The first trial in connection with the brutal murders of three friends in a Newark schoolyard began Tuesday with opening statements. Three men and three teens were indicted for the gruesome August 2007 killings of three college students. At least two victims were gay. One woman, a lesbian, was sexually assaulted. Prosecutors declined to file hate crime charges ... partly because the victims' families "did not want" their deceased children identified as gay.
Terrance Aeriel, Iofemi Hightower and Dashon Harvey were killed August 4, 2007 when they were shot execution style outside a Newark elementary school. A fourth victim survived the shootings. Harvey, Aeriel and the 19 year old survivor attended Delaware State University and lived in Newark. Harvey was openly gay, Hightower was reportedly lesbian and the friends "planned to drive together to New York City the next morning to attend a black Gay Pride event at Riis Park Beach.
Rodolfo Godinez is the first of six defendants to go to trial. In today's opening arguments, Essex County prosecutors said this was a robbery and initiation into a violent El Salvadoran street gang. The defendants allegedly attacked the victims with a machete before shooting them execution-style. All six suspects face murder, felony murder, robbery and weapons counts in addition to the sexual assault.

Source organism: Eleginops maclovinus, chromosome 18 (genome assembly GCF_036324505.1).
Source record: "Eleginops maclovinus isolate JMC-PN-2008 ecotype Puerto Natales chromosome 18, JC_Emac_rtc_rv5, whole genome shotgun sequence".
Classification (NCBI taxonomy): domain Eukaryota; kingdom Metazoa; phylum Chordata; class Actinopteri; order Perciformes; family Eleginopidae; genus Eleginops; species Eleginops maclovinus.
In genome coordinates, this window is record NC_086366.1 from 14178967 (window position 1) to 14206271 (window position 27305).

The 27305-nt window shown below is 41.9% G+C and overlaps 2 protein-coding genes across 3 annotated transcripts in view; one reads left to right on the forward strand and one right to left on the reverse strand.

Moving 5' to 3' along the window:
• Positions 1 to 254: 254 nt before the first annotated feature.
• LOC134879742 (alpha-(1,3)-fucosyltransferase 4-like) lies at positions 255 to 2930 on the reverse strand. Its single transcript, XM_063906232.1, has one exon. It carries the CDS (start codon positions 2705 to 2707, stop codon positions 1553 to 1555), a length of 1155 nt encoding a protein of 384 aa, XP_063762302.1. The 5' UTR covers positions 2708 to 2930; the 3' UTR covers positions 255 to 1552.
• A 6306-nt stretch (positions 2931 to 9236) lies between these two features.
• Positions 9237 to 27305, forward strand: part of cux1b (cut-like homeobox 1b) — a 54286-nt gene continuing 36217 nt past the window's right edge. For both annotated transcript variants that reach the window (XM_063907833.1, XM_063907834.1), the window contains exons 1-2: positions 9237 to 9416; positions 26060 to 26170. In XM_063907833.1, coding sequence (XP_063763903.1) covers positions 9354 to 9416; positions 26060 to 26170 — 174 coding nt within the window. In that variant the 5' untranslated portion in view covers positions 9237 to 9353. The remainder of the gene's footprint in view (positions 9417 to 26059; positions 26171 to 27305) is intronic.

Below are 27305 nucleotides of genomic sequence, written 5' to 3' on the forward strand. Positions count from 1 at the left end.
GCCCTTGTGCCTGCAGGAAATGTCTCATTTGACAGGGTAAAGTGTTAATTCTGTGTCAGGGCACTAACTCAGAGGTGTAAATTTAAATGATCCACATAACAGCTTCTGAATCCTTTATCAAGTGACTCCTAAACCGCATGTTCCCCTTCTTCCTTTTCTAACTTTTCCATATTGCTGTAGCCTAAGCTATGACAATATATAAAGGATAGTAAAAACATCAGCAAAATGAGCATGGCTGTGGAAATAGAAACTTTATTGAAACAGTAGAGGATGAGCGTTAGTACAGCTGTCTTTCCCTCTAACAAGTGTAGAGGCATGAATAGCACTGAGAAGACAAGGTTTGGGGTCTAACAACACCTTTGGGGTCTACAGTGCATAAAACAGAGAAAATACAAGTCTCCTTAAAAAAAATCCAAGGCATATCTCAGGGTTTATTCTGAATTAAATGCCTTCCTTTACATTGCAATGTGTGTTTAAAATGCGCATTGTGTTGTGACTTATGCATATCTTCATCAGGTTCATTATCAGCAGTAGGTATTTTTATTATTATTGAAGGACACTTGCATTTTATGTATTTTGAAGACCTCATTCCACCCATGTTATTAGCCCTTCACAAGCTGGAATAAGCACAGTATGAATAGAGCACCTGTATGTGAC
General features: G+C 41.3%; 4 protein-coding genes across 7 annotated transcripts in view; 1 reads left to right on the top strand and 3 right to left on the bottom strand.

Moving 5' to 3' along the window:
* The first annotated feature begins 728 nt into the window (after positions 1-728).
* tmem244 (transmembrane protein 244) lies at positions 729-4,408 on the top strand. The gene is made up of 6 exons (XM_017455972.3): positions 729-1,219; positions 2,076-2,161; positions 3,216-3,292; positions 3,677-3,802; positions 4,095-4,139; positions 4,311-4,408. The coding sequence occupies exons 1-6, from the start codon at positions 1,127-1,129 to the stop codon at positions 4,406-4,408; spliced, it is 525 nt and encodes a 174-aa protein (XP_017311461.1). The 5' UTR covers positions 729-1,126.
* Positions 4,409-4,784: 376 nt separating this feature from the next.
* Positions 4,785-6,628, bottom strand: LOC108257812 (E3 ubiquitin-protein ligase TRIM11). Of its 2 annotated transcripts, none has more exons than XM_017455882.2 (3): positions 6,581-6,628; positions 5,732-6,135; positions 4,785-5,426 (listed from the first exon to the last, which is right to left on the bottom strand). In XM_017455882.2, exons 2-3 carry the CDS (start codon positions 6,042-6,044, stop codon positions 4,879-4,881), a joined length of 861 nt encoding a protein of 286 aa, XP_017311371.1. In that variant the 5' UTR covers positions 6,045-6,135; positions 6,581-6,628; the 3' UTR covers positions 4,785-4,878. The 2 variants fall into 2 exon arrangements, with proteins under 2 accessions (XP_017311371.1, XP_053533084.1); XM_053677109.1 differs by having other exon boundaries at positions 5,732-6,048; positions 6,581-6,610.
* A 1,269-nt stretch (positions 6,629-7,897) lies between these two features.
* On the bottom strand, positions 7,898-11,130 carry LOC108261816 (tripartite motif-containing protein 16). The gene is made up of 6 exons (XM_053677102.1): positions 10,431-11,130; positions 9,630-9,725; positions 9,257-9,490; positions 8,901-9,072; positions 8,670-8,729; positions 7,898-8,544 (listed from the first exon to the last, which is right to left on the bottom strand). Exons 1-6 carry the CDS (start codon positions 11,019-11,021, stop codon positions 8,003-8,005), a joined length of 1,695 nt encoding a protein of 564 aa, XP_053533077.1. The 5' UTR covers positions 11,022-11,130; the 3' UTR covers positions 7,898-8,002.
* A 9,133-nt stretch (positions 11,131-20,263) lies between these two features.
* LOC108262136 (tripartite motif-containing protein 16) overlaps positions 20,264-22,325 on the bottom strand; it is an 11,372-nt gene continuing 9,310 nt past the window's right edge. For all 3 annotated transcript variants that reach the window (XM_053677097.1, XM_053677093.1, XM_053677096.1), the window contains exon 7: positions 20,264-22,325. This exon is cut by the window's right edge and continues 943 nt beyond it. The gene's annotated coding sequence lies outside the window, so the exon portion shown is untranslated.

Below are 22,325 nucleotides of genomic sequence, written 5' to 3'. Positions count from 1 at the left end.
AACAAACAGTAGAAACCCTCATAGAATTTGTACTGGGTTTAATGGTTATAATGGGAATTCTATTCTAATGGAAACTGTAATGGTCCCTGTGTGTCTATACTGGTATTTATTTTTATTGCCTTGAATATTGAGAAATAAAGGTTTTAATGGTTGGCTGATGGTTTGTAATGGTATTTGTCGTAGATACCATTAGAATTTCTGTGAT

Sources tell Rod 2.0 at least one teen defendant attended high school with one of the gay victims. "Some of the kids who hung with that clique were gay, some weren't, but it was widely known as 'the gay clique'", one person said.
In April 2008, Rod 2.0 reported the victim's families resisted efforts to label the case an anti-gay hate crime:
[Newark] black gay activists say the families of the victims "did not support efforts to publicly identify the murders as an anti-gay hate crime. 'We were told that anything related to the victims' sexual orientation should remain a private matter,' said James Credle, co-president of Newark Pride Alliance, a gay group. 'They made it clear that they didn't want the case to go in that direction.' " The police and mayor have refused to label the case as more than a "robbery gone wrong". Credle says anti-gay stigma remains strong in Newark's predominately black community.
R20's complete coverage HERE.
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